Unfortunately, Dr. Chang's article has a lot of misinformation, and to me it appears that he is trying to scare patients into having surgery instead of the coiling procedure. What he failed to mention was that there was a highly respected prospective randomized trial published a few years ago (the ISAT trial) that demonstrated conclusively that there were less complications, and less permanent disability with coiling, compared to surgery. I do both procedures, surgery and coiling, and I can tell you that most patients and their families prefer coiling to open surgery. So that IS putting the patient first. It seems that Dr. Chang is trying to politicize this medical problem to suit his own interest. Michael J. Alexander, MD FACS Director, Cedars-Sinai Medical Center Los Angeles, California

Submitted by Donna (not verified) on
I would as a patient have to agree somewhat with Dr. Chang. I was treated last month for an aneurysm at the basiler tip. 7mm with a 4+mm neck. I understand why the coiling was pushed in my case(location) However Dr.Chang is correct with reguards to after care. I barley remember seeing my interventional neuroradiologist at all after the procedure. Only a quick, "Everything went perfect" As far as I am concerned it did not and I am having a hard time getting him to admit or do anything. I have neck pain, dizzy, headaches, numbness of my fingertips and toes, sick to my stomach, my pulse rate is now at rest 100-110 bpm, my bp is 90/70, constant fatigue and a pain in my head like an ice pick is stabbing the back of my head. I was given one follow up appointment with him. He refuses to admit that any of my problems have anything to do with the coiling and told me to call my primary doctor. He left 2mm of one of the coils protruding out and all he would say was " No big deal, the aneursym is coiled, take asprine everyday, it's good for you anyway. When I tried to ask him why he did not remove it or use a balloon or stint he just got very defensive. As far as he is concerned, he is done, see you in 6 months to have another angiogram. I am actually worried that there is or was a small leak or clot or something. I am only 42 my mother died at 45 as well as my brother at 45 from a rupture. I will go to my primary doc and see if she will run an MRA and check for me. I do agree with Dr. Chang there is no after care after a coiling. If he or anyone has any advise on what to do about the 2mm protruding please let me know. Thanks much and "Good luck and the best to any and all that have had or or currently dealing with an aneursym". Also,Michael J. Alexander is partly correct about that study, he should though not just use the part that supports his opinion. That study also shows that coiling does in fact run a higher risk post prcedure than does cliping. Coiling runs a high risk of aneursyms returning, growing, bleeding and needing more coiling procedures or in some cases needing to be clipped.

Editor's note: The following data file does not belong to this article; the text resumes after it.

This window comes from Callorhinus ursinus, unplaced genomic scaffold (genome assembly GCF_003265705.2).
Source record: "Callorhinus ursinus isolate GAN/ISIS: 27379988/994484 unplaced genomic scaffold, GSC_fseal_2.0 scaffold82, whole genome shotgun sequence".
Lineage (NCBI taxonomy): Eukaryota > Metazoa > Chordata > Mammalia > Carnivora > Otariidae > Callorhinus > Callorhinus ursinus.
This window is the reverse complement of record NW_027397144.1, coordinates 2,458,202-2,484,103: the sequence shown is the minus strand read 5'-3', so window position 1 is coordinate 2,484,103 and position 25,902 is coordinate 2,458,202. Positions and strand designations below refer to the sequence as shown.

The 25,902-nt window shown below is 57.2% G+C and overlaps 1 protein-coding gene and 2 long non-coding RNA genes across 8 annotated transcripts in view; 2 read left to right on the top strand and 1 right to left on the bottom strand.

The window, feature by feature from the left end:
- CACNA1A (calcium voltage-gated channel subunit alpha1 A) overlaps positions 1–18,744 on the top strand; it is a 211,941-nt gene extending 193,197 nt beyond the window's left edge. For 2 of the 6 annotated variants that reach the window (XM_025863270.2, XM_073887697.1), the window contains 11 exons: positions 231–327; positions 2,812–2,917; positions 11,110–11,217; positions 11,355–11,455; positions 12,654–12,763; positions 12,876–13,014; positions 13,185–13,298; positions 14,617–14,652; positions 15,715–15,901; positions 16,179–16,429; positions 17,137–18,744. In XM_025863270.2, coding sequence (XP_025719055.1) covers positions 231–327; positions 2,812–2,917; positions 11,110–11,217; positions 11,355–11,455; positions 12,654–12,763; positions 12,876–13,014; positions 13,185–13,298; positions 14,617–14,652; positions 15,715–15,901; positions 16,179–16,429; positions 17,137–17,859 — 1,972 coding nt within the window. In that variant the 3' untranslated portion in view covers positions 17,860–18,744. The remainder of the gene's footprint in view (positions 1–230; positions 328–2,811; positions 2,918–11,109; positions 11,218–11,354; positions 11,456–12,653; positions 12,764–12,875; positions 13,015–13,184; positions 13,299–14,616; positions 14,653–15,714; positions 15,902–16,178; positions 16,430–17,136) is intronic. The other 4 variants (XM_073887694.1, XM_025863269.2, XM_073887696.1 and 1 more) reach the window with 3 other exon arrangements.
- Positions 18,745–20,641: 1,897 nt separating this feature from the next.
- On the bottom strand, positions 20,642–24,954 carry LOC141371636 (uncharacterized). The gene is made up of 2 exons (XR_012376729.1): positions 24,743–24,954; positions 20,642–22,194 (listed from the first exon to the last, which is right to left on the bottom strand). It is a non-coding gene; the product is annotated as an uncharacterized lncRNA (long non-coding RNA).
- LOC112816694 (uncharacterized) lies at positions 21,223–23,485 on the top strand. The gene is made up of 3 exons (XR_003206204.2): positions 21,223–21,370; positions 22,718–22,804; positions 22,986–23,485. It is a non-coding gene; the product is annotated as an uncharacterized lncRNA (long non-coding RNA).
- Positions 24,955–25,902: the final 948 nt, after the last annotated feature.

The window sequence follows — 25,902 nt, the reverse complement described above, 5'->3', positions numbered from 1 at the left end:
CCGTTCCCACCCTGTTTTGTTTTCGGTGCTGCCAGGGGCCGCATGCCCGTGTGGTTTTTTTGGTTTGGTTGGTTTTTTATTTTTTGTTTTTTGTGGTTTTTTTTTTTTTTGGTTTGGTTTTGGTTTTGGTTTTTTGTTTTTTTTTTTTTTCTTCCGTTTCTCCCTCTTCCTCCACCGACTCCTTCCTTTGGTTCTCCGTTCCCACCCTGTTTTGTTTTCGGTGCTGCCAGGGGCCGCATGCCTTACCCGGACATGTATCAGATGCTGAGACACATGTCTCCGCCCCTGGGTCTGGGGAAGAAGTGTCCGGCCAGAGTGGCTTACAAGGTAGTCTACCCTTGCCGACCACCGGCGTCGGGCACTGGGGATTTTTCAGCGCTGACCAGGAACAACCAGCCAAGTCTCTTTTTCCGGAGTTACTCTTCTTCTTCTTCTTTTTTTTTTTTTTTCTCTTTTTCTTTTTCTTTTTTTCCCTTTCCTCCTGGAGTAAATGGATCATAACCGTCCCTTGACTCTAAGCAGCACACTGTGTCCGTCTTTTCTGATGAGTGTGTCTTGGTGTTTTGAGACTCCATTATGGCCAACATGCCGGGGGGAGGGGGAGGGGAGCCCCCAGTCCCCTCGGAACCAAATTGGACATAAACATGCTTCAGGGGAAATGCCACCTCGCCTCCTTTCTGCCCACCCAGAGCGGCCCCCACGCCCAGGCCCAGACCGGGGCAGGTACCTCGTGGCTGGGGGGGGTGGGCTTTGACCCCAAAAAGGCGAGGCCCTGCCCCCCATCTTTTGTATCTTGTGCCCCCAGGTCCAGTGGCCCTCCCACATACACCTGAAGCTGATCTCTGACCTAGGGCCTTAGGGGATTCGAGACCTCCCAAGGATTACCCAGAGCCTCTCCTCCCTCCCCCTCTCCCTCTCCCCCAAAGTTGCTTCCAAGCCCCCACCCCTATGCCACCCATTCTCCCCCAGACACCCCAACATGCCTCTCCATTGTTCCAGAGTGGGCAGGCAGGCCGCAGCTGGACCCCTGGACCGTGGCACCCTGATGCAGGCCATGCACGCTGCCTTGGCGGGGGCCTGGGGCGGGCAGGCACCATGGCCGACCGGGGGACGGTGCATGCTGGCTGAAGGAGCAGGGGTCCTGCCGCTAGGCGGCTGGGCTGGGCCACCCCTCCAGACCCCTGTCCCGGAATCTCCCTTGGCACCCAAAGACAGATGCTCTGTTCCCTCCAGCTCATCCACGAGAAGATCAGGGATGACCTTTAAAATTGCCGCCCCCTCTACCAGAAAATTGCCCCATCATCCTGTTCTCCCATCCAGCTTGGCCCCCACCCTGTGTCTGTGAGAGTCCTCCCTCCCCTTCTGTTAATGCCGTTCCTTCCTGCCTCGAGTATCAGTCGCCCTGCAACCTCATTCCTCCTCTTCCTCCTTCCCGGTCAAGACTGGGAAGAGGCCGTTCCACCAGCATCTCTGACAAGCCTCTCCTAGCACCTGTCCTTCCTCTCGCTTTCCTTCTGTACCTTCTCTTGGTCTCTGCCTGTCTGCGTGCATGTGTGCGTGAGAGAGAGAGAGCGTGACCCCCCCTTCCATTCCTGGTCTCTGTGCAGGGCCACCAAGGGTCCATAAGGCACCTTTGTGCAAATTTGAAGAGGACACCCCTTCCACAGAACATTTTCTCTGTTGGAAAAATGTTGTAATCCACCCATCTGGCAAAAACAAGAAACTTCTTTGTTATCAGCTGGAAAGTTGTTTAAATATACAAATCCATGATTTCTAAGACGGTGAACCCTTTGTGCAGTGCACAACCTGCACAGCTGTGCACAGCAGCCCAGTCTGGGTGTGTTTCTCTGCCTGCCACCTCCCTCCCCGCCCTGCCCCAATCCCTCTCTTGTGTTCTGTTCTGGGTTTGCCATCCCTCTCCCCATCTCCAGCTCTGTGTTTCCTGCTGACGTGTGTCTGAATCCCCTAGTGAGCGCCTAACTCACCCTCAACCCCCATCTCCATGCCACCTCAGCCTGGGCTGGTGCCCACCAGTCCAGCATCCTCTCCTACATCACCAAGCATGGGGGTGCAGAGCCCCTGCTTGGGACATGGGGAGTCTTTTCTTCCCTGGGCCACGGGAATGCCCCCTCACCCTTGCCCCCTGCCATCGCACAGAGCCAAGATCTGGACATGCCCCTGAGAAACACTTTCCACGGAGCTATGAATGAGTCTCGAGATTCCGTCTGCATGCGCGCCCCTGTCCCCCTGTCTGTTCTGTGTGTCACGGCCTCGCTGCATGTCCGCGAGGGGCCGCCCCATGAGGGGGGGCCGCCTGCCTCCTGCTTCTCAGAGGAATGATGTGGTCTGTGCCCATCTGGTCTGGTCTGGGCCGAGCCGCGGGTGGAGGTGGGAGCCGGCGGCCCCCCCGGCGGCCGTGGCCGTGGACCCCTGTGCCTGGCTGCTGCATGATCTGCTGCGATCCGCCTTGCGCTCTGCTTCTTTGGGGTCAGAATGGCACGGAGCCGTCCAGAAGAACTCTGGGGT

Submitted by Anonymous (not verified) on
I would also agree with DR. Chang, about after care..... I experienced a 2cm widenecked aneurysm rupture, not expected to survive... but I did.. Thankful of that, but....this aneurysm was treated with 19 coils..followed up by an angiogram 6 months later... 5 months after that angiogram, I asked my family doctor to refer me to see the neuroradiologist again to discuss the problems I was experiencing with balance, vision, headaches, matalic taste in mouth, and tongue numbness along with memory problems. He had not heard from him on the results of the angiogram and like me felt no news is good news.... Well to my surprise/shock... when I went to see him, he informed me the aneurysm was back... something he had known since the angiogram 5 months earlier, and I would require re-coiling... all of a sudden this is important to get done ASAP. If I hadn't requested the appointment... what would have happened??????? I had the re-coiling done, and am now waiting for a follow-up angiogram. I call the Nero's office and said I would like to speak with him when I go for the angiogram. They will get back to me. He doesn't normally see the patients when they go for angiograms errrrrrr. I'm still experiencing fatigue, headaches, tongue numbness and dizzy spells. My initial aneurysm rupture was June 23, 2006.

Submitted by Anonymous (not verified) on
As a patient, I can tell you lack of follow up or patient/doctor relationship happens before surgery. I have just been recently diagnosed with an aneurysm. I only recently saw the same neurologist twice at the same clinic. I've been told a surgeon will call as I need surgery and that was three weeks ago. I have no doubt I will rarely have the same surgeon for follow up care as it is the same facility. I'm not terribly hopeful for receiving the best care as I don't feel I do now. It is actually comforting a physician is aware of this problem, a problem I consider a bit unnerving.